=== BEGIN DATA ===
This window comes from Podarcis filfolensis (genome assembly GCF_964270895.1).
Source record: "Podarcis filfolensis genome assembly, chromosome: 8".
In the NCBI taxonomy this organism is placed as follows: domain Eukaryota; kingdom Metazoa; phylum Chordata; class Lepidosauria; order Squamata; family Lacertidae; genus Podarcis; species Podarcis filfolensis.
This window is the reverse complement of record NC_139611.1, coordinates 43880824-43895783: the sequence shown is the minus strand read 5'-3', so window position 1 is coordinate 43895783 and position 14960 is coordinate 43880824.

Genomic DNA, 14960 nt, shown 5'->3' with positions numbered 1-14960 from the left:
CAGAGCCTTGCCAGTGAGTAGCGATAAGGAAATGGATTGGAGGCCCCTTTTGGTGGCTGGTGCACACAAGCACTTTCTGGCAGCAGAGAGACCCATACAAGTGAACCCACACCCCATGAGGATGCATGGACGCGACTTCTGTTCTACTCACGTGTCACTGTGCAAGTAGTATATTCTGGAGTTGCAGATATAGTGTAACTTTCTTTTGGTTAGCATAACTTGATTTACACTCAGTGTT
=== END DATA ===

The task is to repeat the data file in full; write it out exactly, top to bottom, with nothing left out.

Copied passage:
This window comes from Podarcis filfolensis (genome assembly GCF_964270895.1).
Source record: "Podarcis filfolensis genome assembly, chromosome: 8".
In the NCBI taxonomy this organism is placed as follows: domain Eukaryota; kingdom Metazoa; phylum Chordata; class Lepidosauria; order Squamata; family Lacertidae; genus Podarcis; species Podarcis filfolensis.
This window is the reverse complement of record NC_139611.1, coordinates 43880824-43895783: the sequence shown is the minus strand read 5'-3', so window position 1 is coordinate 43895783 and position 14960 is coordinate 43880824.

Genomic DNA, 14960 nt, shown 5'->3' with positions numbered 1-14960 from the left:
CAGAGCCTTGCCAGTGAGTAGCGATAAGGAAATGGATTGGAGGCCCCTTTTGGTGGCTGGTGCACACAAGCACTTTCTGGCAGCAGAGAGACCCATACAAGTGAACCCACACCCCATGAGGATGCATGGACGCGACTTCTGTTCTACTCACGTGTCACTGTGCAAGTAGTATATTCTGGAGTTGCAGATATAGTGTAACTTTCTTTTGGTTAGCATAACTTGATTTACACTCAGTGTT